Oil drilling in Texas requires the use of sophisticated tools, heavy machinery, geoscience, and various chemicals and other components. Many of these materials from toxic chemicals to naturally occurring substances can put oil rig workers at risk for serious injuries and illness from exposure. The Houston oil rig injury lawyers at The Queenan Law Firm explain some of the most hazardous chemicals and substances used or encountered in oil drilling in Texas. If you or a loved one was injured in the workplace by any of these materials or any other accidents while working in the oil industry, contact our attorneys for help seeking financial compensation for your injuries.
Toxic and Dangerous Substances and Chemicals in the Oil Industry
Oil drilling may seem like a mechanical experience to most workers who deal with drills, tools, and moving oil, mud, and rock as their primary job duties. On top of these physical and mechanical changes and duties, there are a lot of chemical changes and chemical reactions that happen on an oil rig. Some of these chemicals and reactions are more obvious than others, and some of them can cause serious health concerns. While one might expect oil refineries to be the most dangerous place for chemical exposure, but oil drilling workers can also face injury or illness from many of the following hazardous materials:
Crude oil is itself a hazardous material. Of course, oil is flammable and can lead to serious burn injuries in the event that a fire breaks out or a blowout occurs. However, oil can also be quite toxic if you ingest it or get it in your eyes. Touching oil with bare skin can also produce rashes and itchiness, but getting it in your eyes or mouth can be worse. Getting oil in your eyes can cause intense irritation and discomfort, and ingesting or swallowing it can lead to health problems down the road.
Even if you are drilling in an oilfield and not looking for natural gas, it is still possible that there may be pockets of natural gas in the same area where your well is located. Drilling into these pockets can mean having chemicals leak out and potentially contaminate your job site. Naturally occurring gases can cause irritation in your eyes and lungs. More dangerous chemicals like benzene can even lead to serious conditions and health consequences like cancer and leukemia after constant exposure or exposure above recommended levels.
Hydrogen sulfide is one of the most serious gasses that can lead to problems for oil workers. This gas is heavier than air and can be difficult to clear without ventilation systems. You can usually smell hydrogen sulfide, as it smells strongly of sulfur (carrying a smell like rotten eggs). Even small amounts can cause serious health problems if you breathe it in.
Silica as a general term refers to pulverized crystalline rock. Silica is found in sand and other natural substances, and it is commonly used in many construction, drilling, and gas and mineral projects. Under a microscope, silica is essentially like sharp bits of glass, which can be extremely dangerous if you breathe it in. Silica can cause damage to your lungs over time, resulting in a breathing disorder known as silicosis. This is more common in hydraulic fracturing (fracking) than with oil well drilling, but silica exposure can occur in oil drilling as well.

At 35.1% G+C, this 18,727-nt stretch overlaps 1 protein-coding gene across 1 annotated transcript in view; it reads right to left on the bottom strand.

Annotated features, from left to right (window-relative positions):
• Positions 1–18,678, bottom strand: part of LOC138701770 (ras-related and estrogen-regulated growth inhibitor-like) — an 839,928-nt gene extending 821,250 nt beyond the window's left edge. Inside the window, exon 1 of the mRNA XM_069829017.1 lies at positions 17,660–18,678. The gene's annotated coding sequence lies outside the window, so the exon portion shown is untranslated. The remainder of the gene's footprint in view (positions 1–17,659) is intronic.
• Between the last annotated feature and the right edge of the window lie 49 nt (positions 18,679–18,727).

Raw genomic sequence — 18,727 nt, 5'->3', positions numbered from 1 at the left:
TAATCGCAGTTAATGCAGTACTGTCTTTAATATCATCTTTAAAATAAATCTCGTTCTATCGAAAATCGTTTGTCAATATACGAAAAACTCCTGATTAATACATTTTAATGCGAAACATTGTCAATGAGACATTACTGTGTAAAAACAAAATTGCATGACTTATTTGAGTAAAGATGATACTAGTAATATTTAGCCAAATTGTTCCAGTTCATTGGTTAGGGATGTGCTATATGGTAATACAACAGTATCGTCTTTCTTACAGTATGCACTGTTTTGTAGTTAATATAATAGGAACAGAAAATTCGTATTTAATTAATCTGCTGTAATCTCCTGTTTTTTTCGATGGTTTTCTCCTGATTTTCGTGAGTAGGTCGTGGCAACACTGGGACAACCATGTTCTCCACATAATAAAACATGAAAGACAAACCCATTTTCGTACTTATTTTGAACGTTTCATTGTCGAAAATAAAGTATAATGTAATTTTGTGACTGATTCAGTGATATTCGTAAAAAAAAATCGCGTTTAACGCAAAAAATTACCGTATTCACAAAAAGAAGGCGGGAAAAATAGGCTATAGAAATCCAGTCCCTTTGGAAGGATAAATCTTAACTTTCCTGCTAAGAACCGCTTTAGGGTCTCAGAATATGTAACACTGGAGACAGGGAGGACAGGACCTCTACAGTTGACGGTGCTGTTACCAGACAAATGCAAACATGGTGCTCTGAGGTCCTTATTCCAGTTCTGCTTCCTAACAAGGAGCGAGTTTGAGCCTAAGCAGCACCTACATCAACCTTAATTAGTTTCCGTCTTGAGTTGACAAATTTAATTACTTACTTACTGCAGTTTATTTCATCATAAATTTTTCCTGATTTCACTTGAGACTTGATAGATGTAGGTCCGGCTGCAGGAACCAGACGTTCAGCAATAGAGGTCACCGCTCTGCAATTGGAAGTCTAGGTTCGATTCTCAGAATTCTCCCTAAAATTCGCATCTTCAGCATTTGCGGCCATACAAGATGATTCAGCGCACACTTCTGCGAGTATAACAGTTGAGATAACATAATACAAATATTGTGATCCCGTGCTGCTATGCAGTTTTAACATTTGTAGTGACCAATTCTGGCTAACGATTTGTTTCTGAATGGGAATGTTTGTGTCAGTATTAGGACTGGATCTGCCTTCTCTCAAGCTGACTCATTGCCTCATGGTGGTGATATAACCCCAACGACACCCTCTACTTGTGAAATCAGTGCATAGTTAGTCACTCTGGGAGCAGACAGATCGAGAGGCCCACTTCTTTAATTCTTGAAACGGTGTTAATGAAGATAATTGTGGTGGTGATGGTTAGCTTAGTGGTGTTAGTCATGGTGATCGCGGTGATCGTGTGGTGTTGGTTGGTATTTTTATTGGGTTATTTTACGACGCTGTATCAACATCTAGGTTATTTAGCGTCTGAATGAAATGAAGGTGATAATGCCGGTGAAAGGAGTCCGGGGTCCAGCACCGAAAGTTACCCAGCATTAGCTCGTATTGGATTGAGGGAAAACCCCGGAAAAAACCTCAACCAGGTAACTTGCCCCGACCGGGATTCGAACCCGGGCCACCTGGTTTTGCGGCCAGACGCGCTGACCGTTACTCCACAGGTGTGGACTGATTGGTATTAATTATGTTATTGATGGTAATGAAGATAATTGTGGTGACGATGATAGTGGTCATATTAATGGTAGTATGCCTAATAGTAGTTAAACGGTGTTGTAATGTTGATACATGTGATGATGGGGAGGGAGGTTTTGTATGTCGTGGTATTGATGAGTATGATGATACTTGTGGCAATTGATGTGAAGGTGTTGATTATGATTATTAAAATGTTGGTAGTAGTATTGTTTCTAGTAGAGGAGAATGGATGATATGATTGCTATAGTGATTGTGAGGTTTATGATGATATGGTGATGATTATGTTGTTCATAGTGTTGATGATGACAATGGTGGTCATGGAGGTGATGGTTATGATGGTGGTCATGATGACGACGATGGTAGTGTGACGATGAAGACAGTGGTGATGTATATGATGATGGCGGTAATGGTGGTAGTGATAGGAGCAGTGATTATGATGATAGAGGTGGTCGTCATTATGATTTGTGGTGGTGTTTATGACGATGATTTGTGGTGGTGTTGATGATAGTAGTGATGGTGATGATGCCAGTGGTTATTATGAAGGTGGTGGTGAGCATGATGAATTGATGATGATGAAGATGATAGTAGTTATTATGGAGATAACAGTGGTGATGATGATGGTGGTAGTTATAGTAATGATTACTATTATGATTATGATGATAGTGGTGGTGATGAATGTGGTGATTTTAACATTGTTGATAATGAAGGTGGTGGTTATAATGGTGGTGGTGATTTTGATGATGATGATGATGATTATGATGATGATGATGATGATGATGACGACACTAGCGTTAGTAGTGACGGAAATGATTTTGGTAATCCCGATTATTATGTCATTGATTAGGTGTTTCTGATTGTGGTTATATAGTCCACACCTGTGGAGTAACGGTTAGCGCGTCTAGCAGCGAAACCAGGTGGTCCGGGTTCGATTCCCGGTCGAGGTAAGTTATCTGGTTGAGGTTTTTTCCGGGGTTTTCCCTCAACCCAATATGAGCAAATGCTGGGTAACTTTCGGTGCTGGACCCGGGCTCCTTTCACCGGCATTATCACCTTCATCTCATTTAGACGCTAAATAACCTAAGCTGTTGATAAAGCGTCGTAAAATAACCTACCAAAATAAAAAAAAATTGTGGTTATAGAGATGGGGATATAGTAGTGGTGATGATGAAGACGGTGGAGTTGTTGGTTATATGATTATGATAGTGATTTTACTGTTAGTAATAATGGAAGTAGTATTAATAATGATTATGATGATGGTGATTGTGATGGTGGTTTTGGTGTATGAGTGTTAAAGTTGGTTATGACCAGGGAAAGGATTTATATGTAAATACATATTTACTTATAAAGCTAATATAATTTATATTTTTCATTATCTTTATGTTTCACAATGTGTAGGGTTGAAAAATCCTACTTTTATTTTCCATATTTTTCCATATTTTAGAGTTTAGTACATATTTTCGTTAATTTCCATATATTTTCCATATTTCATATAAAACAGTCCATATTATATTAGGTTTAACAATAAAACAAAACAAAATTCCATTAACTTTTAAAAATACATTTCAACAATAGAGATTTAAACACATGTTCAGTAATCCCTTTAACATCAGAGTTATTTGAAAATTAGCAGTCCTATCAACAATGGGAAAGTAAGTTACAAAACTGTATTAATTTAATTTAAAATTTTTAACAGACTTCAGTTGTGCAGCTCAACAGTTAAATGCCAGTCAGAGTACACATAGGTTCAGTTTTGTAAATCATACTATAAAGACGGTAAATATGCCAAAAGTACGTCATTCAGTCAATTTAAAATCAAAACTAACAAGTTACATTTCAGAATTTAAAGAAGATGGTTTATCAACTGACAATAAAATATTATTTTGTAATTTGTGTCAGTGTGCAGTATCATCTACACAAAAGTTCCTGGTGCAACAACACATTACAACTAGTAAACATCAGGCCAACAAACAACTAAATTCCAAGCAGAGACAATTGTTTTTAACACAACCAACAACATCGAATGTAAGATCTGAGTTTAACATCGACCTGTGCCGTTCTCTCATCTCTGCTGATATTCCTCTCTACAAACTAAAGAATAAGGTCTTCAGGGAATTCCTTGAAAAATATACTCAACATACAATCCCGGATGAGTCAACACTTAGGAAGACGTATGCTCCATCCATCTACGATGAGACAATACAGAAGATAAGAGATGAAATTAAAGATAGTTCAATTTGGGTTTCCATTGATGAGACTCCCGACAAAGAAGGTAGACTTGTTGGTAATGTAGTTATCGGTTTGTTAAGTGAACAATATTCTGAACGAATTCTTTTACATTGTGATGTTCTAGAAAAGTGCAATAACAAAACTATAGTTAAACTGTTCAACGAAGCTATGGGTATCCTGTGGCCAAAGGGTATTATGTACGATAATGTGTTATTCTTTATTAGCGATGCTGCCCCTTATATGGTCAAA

“Heavy metal” refers to metals with high atomic weights. Chemicals like lead and mercury are two of the most common heavy metals, and the risks of lead poisoning and mercury poisoning are commonly known. Other metals, like thallium, hafnium, bismuth, and arsenic are also extremely dangerous, and exposure or consumption of small quantities over a period of time or large quantities all at once can produce serious harm to the body. Some chemicals are considered heavy metals, like zinc and iron, but these do not have the same health risks. Heavy metal poisoning can lead to sluggishness, neurological issues, respiratory issues, memory and mental effects, and damage to your internal organs, with different chemicals causing slightly different symptoms.
When digging deep in the ground, it is possible to come across radioactive material. Much of the radiation you could be exposed to is perfectly natural, but it can be dangerous to humans. Radiation can come from gases like radon as well as heavy metals and other radioactive metals, such as some isotopes of lead and potassium, more well-known radioactive substances like uranium, and other chemicals like radium and thorium. Prolonged exposure can cause sickness and other physiological effects.
Texas Oil Worker Injury Attorneys Offering Free Consultations
If you or a loved one was exposed to dangerous or toxic materials at work on an oil rig, contact a Dallas personal injury lawyer at The Queenan Law Firm today. Our lawyers work to represent injured workers and their families in their claims for financial compensation for serious workplace injuries and chemical exposure in the workplace. To schedule a free consultation on your case, call our lawyers today at (817) 476-1797.